Into this situation, like a breath of fresh air, comes the new declaration “Christian Witness in a Multi-Religious World,” issued jointly by the World Evangelical Alliance (WEA), the World Council of Churches (WCC), and the Vatican’s Pontifical Council on Inter-religious Dialogue.
It is nearly unprecedented in the millennium since the schism of 1054 AD for representatives of nearly all major church bodies worldwide to agree together on a single statement. It is all the more remarkable that it is a statement on missions and evangelism which robustly affirms what evangelicals believe: “Mission belongs to the very being of the church. Proclaiming the word of God and witnessing to the world is essential for every Christian.”
It rightly continues: “At the same time, it is necessary to do so according to gospel principles, with full respect and love for all human beings.” It goes on to explicate in detail what those “gospel principles” are, addressing precisely the kinds of ethical issues which Muslim leaders raise.
Some evangelicals have noted that one or another theological point important to evangelicals was omitted from this document. I too would have added other points if I could have written it unilaterally, but it is inevitable in a joint declaration by the WEA, WCC and Vatican that the final document may not contain all that one might have wished. This document is remarkable for the very strong and biblically sound principles it includes.
This historic declaration deserves to be widely studied and implemented by churches and mission agencies as they consider how to present to all nations the message of Christ in a manner consistent with the character of Christ. They should do so because it is the right thing to do – whether or not Muslims reciprocate. But they can do so also recognising that this removal of logs from Christian eyes will mean we have more integrity when we ask Muslims to address our concerns for religious liberty and unethical da‘wa around the world.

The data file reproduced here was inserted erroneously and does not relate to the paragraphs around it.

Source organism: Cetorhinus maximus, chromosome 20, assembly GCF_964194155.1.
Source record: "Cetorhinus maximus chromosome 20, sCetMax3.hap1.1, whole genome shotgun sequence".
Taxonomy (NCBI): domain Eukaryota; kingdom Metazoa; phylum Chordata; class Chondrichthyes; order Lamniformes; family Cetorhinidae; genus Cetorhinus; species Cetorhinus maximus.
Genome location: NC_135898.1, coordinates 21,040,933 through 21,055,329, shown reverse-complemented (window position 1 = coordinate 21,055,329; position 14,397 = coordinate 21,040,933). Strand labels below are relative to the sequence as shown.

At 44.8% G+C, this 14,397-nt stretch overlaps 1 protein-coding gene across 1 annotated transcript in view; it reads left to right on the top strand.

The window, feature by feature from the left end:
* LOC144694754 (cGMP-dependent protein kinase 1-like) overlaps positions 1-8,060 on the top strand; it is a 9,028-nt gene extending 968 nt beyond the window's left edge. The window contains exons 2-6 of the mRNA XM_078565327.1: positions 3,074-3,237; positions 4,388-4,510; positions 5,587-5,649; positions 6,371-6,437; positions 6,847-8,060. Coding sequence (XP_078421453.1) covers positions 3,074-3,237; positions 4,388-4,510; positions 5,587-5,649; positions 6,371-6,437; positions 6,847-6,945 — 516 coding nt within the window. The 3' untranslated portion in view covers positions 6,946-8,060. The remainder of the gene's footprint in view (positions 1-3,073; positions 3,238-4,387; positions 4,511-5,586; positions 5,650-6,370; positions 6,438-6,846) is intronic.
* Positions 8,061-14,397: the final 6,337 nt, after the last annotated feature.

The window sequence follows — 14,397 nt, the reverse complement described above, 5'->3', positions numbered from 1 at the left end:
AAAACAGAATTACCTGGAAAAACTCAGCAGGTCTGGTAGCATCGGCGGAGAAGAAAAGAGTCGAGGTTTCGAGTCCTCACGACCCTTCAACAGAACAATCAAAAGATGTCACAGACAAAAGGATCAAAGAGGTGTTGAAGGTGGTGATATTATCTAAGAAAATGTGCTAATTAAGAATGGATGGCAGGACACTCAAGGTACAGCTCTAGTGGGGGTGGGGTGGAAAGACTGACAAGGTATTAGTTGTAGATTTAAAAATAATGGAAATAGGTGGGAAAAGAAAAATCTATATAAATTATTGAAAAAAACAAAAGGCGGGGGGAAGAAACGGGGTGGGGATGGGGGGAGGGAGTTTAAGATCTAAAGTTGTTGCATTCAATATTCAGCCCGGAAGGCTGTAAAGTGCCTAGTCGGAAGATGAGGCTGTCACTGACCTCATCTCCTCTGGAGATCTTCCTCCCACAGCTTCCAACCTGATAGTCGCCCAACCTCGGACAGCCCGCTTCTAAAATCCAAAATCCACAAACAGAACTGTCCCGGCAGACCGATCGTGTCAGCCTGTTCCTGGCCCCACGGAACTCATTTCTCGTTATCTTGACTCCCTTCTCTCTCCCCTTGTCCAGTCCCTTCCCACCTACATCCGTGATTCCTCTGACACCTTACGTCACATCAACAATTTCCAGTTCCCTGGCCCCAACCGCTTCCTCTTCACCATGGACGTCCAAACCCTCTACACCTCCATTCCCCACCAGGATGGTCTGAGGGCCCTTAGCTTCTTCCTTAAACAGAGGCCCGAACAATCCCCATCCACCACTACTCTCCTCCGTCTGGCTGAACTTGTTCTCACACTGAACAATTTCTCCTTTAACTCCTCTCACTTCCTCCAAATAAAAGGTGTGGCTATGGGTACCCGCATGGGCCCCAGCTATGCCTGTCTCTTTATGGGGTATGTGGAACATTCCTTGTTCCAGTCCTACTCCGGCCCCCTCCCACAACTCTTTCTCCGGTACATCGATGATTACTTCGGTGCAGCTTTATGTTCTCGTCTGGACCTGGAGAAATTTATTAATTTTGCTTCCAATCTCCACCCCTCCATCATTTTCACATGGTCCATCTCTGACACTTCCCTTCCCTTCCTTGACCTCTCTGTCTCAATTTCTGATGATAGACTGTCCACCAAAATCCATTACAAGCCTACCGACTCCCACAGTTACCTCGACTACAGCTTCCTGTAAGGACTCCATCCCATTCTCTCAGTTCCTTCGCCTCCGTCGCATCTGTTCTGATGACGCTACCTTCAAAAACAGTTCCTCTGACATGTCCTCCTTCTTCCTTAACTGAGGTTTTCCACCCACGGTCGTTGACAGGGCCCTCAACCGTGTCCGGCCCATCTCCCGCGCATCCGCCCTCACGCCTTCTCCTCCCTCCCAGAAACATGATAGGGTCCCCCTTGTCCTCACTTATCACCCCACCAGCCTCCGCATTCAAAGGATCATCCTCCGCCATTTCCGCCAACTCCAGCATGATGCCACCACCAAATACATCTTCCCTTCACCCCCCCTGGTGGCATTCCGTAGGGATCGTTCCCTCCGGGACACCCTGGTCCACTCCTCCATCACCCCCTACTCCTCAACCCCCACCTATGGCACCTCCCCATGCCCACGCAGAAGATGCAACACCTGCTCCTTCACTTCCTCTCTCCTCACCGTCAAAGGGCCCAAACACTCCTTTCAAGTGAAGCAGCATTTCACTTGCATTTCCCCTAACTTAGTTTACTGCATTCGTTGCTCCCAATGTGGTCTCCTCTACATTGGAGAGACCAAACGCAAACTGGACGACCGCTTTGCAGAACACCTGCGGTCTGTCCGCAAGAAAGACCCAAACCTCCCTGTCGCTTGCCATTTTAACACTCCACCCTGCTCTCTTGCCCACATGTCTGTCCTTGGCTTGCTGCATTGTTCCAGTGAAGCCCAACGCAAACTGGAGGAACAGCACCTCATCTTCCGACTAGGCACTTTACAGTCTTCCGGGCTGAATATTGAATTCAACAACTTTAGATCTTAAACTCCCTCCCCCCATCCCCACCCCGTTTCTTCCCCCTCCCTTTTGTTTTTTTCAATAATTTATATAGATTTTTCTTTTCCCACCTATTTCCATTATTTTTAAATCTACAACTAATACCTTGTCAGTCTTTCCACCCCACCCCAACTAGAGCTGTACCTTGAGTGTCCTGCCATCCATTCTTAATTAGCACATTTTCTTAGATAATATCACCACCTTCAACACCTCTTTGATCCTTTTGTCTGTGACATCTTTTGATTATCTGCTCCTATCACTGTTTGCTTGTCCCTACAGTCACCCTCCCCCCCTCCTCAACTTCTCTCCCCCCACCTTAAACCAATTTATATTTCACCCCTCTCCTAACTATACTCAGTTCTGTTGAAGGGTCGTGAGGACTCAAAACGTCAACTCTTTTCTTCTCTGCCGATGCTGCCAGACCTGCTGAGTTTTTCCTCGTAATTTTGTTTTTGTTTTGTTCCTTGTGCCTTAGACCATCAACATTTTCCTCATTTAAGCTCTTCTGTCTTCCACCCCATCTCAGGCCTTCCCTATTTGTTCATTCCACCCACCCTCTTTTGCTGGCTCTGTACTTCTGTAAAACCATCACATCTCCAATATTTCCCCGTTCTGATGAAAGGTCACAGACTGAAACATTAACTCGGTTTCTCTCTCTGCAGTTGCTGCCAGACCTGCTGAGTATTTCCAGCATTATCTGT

Last week I hosted a meeting of thirty highly influential Muslim, Christian and Jewish religious leaders from around the world. At that meeting a prominent American Muslim leader spoke about how grateful the Muslim community has been for the way Geoff Tunnicliffe and the World Evangelical Alliance have spoken out courageously in defense of Muslims’ religious liberty in the West. Several international Muslim delegates said afterward – without prompting from Christians – that they had been deeply moved to hear that the WEA had done this, and that they felt challenged to do more to stand up for religious liberty of Christians in Muslim-majority countries. We should do these things because they are right – whether or not Muslims reciprocate. But it is nice to know that sometimes Muslims do reciprocate.
Joseph Cumming is Director of the Reconciliation Programme at the Yale Center for Faith & Culture. He and his wife lived 15 years in a Muslim community in North Africa. More information at www.josephcumming.com